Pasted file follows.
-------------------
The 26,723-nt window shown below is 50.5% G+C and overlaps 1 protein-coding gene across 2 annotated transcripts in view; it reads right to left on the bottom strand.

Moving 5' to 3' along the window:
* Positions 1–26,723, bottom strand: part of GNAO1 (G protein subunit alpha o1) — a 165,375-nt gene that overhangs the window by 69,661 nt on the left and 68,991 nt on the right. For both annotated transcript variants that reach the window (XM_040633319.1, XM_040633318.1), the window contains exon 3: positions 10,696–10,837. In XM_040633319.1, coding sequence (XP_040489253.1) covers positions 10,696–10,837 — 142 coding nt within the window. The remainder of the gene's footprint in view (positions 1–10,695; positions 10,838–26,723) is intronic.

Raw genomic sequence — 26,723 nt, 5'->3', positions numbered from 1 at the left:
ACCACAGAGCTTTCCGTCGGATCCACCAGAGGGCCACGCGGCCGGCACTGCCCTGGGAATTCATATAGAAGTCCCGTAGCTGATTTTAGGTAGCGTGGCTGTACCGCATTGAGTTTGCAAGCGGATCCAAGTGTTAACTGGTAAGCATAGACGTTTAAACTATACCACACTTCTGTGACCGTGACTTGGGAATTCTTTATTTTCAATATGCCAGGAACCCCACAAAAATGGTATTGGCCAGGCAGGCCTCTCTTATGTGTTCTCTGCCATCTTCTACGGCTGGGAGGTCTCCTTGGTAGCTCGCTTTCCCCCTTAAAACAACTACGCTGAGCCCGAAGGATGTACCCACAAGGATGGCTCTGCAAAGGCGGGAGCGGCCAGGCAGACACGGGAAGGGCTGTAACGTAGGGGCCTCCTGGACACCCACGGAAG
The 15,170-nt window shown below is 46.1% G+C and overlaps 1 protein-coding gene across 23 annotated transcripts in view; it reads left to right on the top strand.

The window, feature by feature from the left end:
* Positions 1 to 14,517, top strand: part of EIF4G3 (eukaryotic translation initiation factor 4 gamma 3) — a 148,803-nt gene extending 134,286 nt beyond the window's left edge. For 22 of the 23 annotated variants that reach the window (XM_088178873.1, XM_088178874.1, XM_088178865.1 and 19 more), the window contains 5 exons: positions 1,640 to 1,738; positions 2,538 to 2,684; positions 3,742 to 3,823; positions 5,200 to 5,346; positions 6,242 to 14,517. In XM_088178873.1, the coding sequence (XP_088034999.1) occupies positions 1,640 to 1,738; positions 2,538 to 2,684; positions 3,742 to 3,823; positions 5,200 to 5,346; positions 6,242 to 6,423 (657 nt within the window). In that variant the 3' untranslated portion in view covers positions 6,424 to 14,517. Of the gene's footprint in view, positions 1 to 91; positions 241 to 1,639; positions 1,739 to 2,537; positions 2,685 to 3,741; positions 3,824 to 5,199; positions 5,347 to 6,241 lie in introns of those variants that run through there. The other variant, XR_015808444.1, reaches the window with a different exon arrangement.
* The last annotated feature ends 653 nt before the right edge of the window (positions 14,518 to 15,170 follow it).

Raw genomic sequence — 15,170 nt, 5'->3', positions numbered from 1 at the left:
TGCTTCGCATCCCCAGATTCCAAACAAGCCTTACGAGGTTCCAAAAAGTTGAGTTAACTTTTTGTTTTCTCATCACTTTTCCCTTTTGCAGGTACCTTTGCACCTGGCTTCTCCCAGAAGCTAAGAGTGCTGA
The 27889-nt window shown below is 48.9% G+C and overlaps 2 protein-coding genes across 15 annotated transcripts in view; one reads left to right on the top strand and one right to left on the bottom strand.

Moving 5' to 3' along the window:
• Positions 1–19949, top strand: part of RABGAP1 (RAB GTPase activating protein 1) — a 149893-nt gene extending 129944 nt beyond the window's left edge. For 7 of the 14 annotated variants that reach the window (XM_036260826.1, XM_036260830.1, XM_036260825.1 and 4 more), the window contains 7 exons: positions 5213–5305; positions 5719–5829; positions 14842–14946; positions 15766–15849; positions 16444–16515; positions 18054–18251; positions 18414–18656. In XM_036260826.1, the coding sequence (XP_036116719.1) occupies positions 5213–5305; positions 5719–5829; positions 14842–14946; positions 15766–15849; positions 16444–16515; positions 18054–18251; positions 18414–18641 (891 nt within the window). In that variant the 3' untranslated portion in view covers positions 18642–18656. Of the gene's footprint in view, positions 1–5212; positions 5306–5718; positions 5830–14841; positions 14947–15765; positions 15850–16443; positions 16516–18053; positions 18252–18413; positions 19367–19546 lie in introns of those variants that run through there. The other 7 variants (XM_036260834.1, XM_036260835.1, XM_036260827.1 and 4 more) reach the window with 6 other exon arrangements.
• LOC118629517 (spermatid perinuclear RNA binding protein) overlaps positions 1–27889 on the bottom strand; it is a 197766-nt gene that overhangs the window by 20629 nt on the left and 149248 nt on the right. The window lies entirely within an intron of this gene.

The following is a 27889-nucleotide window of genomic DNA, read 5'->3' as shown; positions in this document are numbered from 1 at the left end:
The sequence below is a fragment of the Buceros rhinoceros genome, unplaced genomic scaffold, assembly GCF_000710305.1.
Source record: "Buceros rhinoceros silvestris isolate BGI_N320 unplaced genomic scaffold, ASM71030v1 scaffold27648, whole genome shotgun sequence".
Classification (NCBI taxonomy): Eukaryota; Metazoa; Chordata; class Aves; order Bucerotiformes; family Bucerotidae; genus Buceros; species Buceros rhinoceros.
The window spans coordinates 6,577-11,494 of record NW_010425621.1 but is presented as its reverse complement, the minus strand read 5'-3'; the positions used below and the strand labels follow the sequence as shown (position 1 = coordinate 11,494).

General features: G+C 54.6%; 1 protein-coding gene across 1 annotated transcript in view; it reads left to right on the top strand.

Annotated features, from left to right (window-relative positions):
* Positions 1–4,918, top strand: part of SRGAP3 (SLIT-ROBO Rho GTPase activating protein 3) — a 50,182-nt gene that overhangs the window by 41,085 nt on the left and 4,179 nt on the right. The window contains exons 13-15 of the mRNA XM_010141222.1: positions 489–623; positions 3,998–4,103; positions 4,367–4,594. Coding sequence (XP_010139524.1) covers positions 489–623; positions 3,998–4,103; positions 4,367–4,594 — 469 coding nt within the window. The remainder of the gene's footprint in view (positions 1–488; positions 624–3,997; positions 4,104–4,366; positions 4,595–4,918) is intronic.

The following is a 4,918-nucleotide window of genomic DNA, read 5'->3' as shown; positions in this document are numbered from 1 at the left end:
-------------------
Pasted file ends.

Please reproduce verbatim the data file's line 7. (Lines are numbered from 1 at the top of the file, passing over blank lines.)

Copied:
The window, feature by feature from the left end: